6. 6. 6 | AIN Special Report | August 2014 Cabin Electronics Special Report ©2014AINPublications.AllRightsReserved.Forreprintsgotowww.ainonline.com operates at up at 30 GHz. “I basically equate the dif- ference between L-band and Ka-band to real estate in New York versus land in Montana,” he added. “There’s a lot of wide-open space in Montana.” Despite the promise of increased bandwidth and sig- nificantly increased speeds, however, Ka-band systems do pose one technical challenge: the need for greater targeting accuracy than with existing L-band and Ku-band systems. “The dish locks onto a sig- nal from a satellite and basically draws a box around it,” Gray said. “That box is much smaller for Ka, so you need to be right on. To do that on a corpo- rate aircraft with an 11.5-inch dish, with equipment available now, you’re talking list prices approaching half a million dol- lars, certified, without factoring in installation.” That price tag also does not include the cost of a new radome able to receive Ka-band signals. Further- more, installation of Ka-band equipment represents a sep- arate aircraft system that, unlike existing cockpit avion- ics that also use the L-band, are not shared with any other portion of the aircraft. “That’s more equipment, and more weight, that you’re not replacing,” Gray noted. Some of that weight dis- parity, however, might be offset by smaller compo- nent packaging. “There’s less weight and fewer boxes than before,” said Larsen with Satcom1. “Even better, bandwidth speeds [on the Ka- band] are approaching the point where passengers may experience faster connectiv- ity in their airplanes than in their hometowns”–an attrac- tive tradeoff. Early stages of a fully real- ized Ka-band satellite network are in place, with airline JetBlue announcing late last year that it would use the ViaSat-1 sat- ellite to provide Ka-band wire- less connectivity for passengers on its domestic routes. “They’re consistently seeing 12 Mbps connection,” Gray noted. “As technologies improve, it’s real- istic to expect that Ka could provide a 10- to 20 Mbps con- nection speed to each passenger on board a business aircraft.” Inmarsat aims to have three Ka-band satellites spanning the globe, except for the poles, in coming years. The ViaSat-2 sat- ellite, which will cover the North Atlantic tracks, is scheduled to launch by 2017, while Eutel- Sat offers Ka-band connectivity over Europe and the Mideast. “All use different modem technologies that are not com- patible,” Gray said. “You can’t switch between satellites. There’s [also] debate about whether or not there will be enough capacity to handle everyone, given such wide ser- vice areas.” Some of those issues may be addressed through combined systems; for exam- ple, Gogo may be paired with SwiftBroadband to provide international L-band con- nectivity with access to LTE speeds over North America. Still, the direction the indus- try is heading is clear. “That’s the next wave, and we’re in excit- ing times,”Dye noted. “One of the things we’re also seeing is interest from systems integrators as they construct more complicated networks,” Pearson added, noting that ViaSat recently collaborated on routers for ICG and Sat- com Direct. “That means that GA users will benefit greatly from the expansion of Ka-Band systems, and we expect to see speeds comparable to what we’re seeing on [JetBlue.]” Rockwell Collins custom- ers will also benefit from that company’s acquisition last year of Arinc. The purchase included the newest genera- tion of Ka-band service for airline and business aviation customers under the GX Avi- ation banner. The first of three GX Avi- ation satellites is already in orbit and undergoing final testing, with the second and third scheduled to be in place before year-end. Airborne hardware is in the production phase; testing and certification are anticipated early next year. Rockwell Collins notes the system will provide Internet ICG Unveils ‘AeroChat’ App for eRouter-Equipped Aircraft International Communications Group (ICG) recently announced development of an AeroChat mobile app that allows customers greater flexibility to use their own personal electronic devices to make calls and send text messages in flight. Avail- able on iOS and Android platforms, the app will provide air-to-ground or ground-to-air VOIP communica- tions over Inmarsat and Ku/Ka-band systems managed by the compa- ny’s recently announced eRouter, as well as connectivity to an active voice account provided by Satcom Direct, Satcom1 or Arinc Direct. Offering a small footprint (12 inches by 8.5 by 3.75), ICG’s eRouter also offers certified 4G GSM (global system for mobile) cellular service that can be used for data connectivity and file transfers when the aircraft is on the ground. The front of the device provides three Sim card access ports, allowing operations in multiple geo- graphic regions without swapping out Sim cards. “The eRouter is...designed with a modular architecture to provide easy expandability and reduce product costs by offering operators only those services they might currently require, yet providing a forward upgrade path for future and emerging require- ments,” noted ICG vice president Brad Smith. “It is the lightest, smallest and most flexible aeronautical routing solution on the market today.” ICG currently offers the eRouter in ERT-100 configuration, allowing basic wireless access point connec- tivity and on-ground GSM, and the more advanced ERT-120 featuring enhanced connectivity speeds and AeroChat support. Future versions–to be available by next year’s fourth quarter–will pro- vide digital and analog private branch exchange (PBX) connectivity, tera- bytes of hard-drive capacity, and IFE and app-loading capabilities in the ERT-140; the ERT-160 will add aircraft status and health data routing capa- bilities. –R.F. In the Gulfstream G650 passengers can control LED lighting levels throughout the cabin via hardwired touchscreen panels, or through their own tablet devices. Continues on next page u uContinued from preceding page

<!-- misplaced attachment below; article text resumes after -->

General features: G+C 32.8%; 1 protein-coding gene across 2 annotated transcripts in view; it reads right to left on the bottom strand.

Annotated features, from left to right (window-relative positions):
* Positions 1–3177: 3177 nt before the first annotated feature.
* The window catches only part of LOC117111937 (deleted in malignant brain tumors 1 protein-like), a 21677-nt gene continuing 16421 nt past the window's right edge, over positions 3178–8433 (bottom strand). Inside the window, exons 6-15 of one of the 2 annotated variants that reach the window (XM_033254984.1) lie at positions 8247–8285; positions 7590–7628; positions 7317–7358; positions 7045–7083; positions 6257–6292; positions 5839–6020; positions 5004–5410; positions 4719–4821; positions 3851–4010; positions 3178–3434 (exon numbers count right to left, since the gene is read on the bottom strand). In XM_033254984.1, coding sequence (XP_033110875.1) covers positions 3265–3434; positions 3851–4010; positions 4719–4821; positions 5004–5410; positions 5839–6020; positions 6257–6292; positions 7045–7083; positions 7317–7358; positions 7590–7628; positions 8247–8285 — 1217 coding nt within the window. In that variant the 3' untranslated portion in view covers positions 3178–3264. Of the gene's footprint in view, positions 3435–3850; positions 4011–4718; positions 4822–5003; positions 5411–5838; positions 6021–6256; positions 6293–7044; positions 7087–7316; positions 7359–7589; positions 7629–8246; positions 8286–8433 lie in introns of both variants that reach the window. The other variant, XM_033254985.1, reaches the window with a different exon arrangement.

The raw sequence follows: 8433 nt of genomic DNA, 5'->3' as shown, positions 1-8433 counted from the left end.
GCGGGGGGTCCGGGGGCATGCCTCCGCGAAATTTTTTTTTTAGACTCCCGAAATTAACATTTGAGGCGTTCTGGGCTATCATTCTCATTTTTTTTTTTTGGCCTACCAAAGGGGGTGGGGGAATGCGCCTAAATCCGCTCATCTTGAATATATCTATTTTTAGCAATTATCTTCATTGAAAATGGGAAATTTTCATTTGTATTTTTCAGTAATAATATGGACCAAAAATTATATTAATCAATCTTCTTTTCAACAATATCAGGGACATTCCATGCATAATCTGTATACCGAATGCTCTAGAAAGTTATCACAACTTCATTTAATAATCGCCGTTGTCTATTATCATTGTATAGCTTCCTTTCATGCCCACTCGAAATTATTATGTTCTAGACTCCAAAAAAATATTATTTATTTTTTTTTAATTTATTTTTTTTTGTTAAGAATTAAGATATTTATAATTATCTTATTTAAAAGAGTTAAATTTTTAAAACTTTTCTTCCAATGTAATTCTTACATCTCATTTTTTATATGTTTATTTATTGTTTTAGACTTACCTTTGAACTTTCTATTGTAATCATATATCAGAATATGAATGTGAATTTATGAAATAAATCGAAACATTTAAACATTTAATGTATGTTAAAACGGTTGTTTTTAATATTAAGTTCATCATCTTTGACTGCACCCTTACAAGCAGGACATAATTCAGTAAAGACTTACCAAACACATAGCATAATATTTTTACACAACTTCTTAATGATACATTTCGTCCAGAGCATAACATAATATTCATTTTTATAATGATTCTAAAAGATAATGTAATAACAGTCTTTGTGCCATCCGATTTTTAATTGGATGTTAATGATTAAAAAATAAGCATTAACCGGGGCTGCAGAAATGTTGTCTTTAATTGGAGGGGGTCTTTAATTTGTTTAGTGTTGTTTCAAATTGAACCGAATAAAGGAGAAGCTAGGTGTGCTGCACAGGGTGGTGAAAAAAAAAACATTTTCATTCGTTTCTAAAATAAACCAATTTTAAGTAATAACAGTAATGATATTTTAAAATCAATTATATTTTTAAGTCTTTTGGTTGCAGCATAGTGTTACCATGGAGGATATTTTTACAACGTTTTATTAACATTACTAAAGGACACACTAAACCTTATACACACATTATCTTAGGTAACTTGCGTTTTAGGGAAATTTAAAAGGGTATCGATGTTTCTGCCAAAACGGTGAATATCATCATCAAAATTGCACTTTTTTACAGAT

7. 7. 7 | AIN Special Report | August 2014 Cabin Electronics Special Report ©2014AINPublications.AllRightsReserved.Forreprintsgotowww.ainonline.com speedsof 50Mbpsvirtuallyany- where in the world. While con- verting an existing Venue CMS to work with the higher band- width available through Ka will require some hardware changes, the system’s overall open archi- tecture design remains the same. Refining User Interfaces and Adding Portability Just as the capabilities of cabin electronics systems have evolved, so too have the graph- ical user interfaces (GUI) to control cabin entertainment, lighting and communica- tions. Where once there were wired headset plugs and tog- gle switches adjacent to cabin seating, passengers on board today’s business aircraft will more likely find touchscreen displays either hardwired to the panel, or even with the ability to control their environment from the palm of their hand. Providing passengers with direct control of their seat- ing environment is a key sell- ing point for OEMs. Cessna bills its Clairity CMS, stan- dard on the Citation X+ and Sovereign+, as “an intelli- gent cabin management and entertainment technology solution integrated with the aircraft’s avionics and elec- trical systems.” Touchscreens located at each seat provide passengers with cabin light- ing, window shade and envi- ronmental controls, as well as data and power ports. Wi-Fi media sharing capabilities are available, allowing connectiv- ity to other passengers and streaming to portable elec- tronic devices. Cabin Essentials, Ovation Select and Venue also offer the capability to operate cabin controls through an app run- ning on a handheld tablet or smartphone. While Apple’s iOS was once the sole plat- form for these apps, other operating systems are gaining in popularity. “Our roadmap for Venue is in line with the consumer market,” said Ho with Rock- well Collins. “Everyone has a tablet, and in particular the Android platform is becom- ing more popular. As a result, we are porting our existing iOS cabin remote apps over to Android devices.” “Customers appreciate the higher level of control,” added Honeywell’s Dye. “No matter what kind of device the cus- tomer has, the interface should be common.” Dye noted that when differ- entiating between Apple’s iOS and Google’s Android, indi- vidual preferences tend to be segment-specific and–in par- ticular–region-specific. “iOS dominates the market in North America and is growing in China,” Dye said. “Outside those areas, however, Android rules the game. “As another example of how quickly our industry moves, we can also look at the growing market for Windows- based devices,” he contin- ued. “Just six months ago, we weren’t sure whether our next port would be to Windows OS or BlackBerry. However, it soon became clear that the lat- ter probably wasn’t where we wanted to go.” Lufthansa Technik Moves To Diversify Cabin Amenities Cabin systems also rep- resent a sizable business for MRO provider and aircraft outfitter Lufthansa Tech- nik. The company’s Nice HD CMS is available from several OEMs on aircraft ranging from the A320 series and BBJs and 747s to some Bom- bardier and Learjet busi- ness aircraft, including the upcoming Learjet 85. David Crossett, principal executive for innovation sales and support with the com- pany, noted that Lufthansa Technik is looking to move past its existing CMS offer- ing. “Our next step is a follow- on product that moves into even greater bandwidth and more futuristic algorithms for video. Our intent is moving away from disc-based movies, to movies stored on a server aboard the aircraft.” The company will soon release a new content service product that Crossett likened to “Netflix in the Sky,” offer- ing licensed Hollywood mov- ies through its IDair joint venture with Panasonic. The first installation will be on a Challenger 350 scheduled for delivery this month. “Ultimately, every aircraft featuring Nice HD will be delivered with a media cen- ter stocked with licensed con- tent,” Crossett added. “The aircraft will come with a com- plimentary two-month trial, with a subscription-based con- tinuation available past the trial period, with the ability to store between 30 and 40 titles out of a library of thousands.” As with IDair’s airline sys- tem, Crossett noted that con- tent will include “early window” offerings not yet available on DVD. The system will be rolled out regionally, with Europe and the Middle East following the system’s introduction to North American operators. Seeing a potential market for lower-priced entertainment solutions, Flight Display Sys- tems launched an entry-level IFE platform in July, called Jet- streamer. Offered at roughly half the price of a JetJukebox installation, Jetstreamer allows wireless streaming of movies, music and other content stored on board the aircraft server to tablets, laptops and smart- phones, without an external Internet connection. The sys- tem connects to the aircraft Wi-Fi router and allows con- tent streaming to as many as eight devices. “We know that aircraft own- ers are looking for cost-effective ways to include carry-on devices in in-flight entertainment, espe- cially without an Internet con- nection,” says FDS president DavidGray.“Jetstreamerallows passengers access to a library of content.” o Lufthansa Technik’s Nice cabin management system is available for a range of business jets. uContinued from preceding page